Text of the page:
Something is very wrong with the trees on the F6.
In recent weeks a number of motorists have noticed that the casuarina trees are starting to die. And not just here and there either but in a great swathe along the median strip from the Five Islands Road south as far as the Fowlers Road overpass.
Helensburgh's Noel Kendall travels along that stretch of road and he has noticed something is not quite right.
"It started to be noticeable two or three weeks ago," Mr Kendall said. "They're looking deader and deader every time you drive past them.
"They look like someone's gone about spraying herbicide or something underneath around the base of them and the spray has gone up into leaves of the tree."
Mr Kendall said the condition of the trees was a shame not only because of their normal beauty but also because they provide a screen from oncoming traffic and their headlights.
The median strip and the trees are the responsibility of Roads and Maritime Services.
A spokesperson from RMS said that they had advice from an arborist suggesting "recent weather conditions of a dry and warm late winter-early spring has turned the branches of the casuarina trees in the median brown".
"It is expected the recent wet weather will improve conditions for the trees and they should return to their normal green appearance."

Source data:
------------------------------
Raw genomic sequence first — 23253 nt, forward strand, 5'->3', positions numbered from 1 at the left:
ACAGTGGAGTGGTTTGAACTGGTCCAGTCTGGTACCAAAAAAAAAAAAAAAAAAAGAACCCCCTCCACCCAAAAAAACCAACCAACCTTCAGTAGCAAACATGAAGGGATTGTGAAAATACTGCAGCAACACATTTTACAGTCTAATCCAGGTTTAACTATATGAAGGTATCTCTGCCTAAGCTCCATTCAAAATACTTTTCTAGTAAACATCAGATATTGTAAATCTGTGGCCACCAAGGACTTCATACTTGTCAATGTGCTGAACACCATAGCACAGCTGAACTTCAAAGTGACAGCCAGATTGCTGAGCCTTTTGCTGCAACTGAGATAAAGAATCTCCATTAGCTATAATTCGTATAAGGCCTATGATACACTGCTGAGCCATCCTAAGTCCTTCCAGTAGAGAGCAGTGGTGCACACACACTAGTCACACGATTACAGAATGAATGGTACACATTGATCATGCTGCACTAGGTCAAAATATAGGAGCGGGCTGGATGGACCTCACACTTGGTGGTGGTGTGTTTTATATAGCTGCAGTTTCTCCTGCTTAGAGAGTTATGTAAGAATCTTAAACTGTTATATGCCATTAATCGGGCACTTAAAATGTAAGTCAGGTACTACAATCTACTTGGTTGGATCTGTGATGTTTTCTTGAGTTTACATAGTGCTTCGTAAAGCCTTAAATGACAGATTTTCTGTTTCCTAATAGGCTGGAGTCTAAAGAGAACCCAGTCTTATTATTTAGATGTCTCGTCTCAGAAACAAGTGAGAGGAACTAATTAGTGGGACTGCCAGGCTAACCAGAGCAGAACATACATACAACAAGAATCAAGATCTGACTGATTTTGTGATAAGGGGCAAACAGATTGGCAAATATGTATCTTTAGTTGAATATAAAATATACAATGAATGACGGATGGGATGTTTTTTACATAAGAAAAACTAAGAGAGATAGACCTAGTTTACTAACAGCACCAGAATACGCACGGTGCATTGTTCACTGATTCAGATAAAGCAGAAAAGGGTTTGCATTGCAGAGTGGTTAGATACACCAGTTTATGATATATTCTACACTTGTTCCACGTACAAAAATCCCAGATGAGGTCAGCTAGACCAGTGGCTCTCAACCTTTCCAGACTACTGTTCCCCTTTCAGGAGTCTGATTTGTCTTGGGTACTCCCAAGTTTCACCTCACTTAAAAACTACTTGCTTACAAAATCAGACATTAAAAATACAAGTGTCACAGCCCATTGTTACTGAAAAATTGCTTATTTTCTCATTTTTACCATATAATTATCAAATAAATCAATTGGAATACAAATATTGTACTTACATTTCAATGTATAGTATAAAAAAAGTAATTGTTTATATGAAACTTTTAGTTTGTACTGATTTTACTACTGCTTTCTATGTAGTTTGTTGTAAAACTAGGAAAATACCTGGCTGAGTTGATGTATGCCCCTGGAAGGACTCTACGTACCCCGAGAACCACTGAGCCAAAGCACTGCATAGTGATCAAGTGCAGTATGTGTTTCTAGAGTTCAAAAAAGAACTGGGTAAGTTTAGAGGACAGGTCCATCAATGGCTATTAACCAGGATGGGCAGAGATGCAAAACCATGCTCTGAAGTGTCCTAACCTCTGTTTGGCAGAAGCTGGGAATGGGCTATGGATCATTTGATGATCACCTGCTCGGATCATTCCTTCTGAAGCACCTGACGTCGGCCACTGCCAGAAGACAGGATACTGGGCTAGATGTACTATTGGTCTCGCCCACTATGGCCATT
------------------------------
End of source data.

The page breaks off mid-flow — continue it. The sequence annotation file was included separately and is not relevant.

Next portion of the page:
An arborist consulted by the Mercury said that the recent drought conditions was one of several explanations for the poor health of the trees.
Warwick Barley is an arborist consultant with Allied Tree Consultancy and he has driven past the fading casuarinas several times in the past few weeks.
He said their condition was a surprise because casuarinas are chosen for use in urban areas because they are a "pretty tenacious species".
"That's what raised my eyebrows when I saw that group dying away, because I thought that was very uncharacteristic," Mr Barley said.
"And I noticed that the grass beneath them had suddenly browned off, which generally doesn't happen, even during droughts."
Mr Barley said the cause could be due to a lack of recent rains or an overzealous contractor spraying a too-strong batch of herbicide on the undergrowth.
Whether the trees have been poisoned, are suffering from lack of water or have some other ailment, Mr Barley said that could only be determined by testing.
"We see a lot of plants which show symptoms similar to poisoning, that is why you have to do further examination and testing to be able to tell what's actually going on," he said.
"Whether you've ... a plant that has died from a root pathogen or from drought or from poisoning, they all ... have similar symptoms."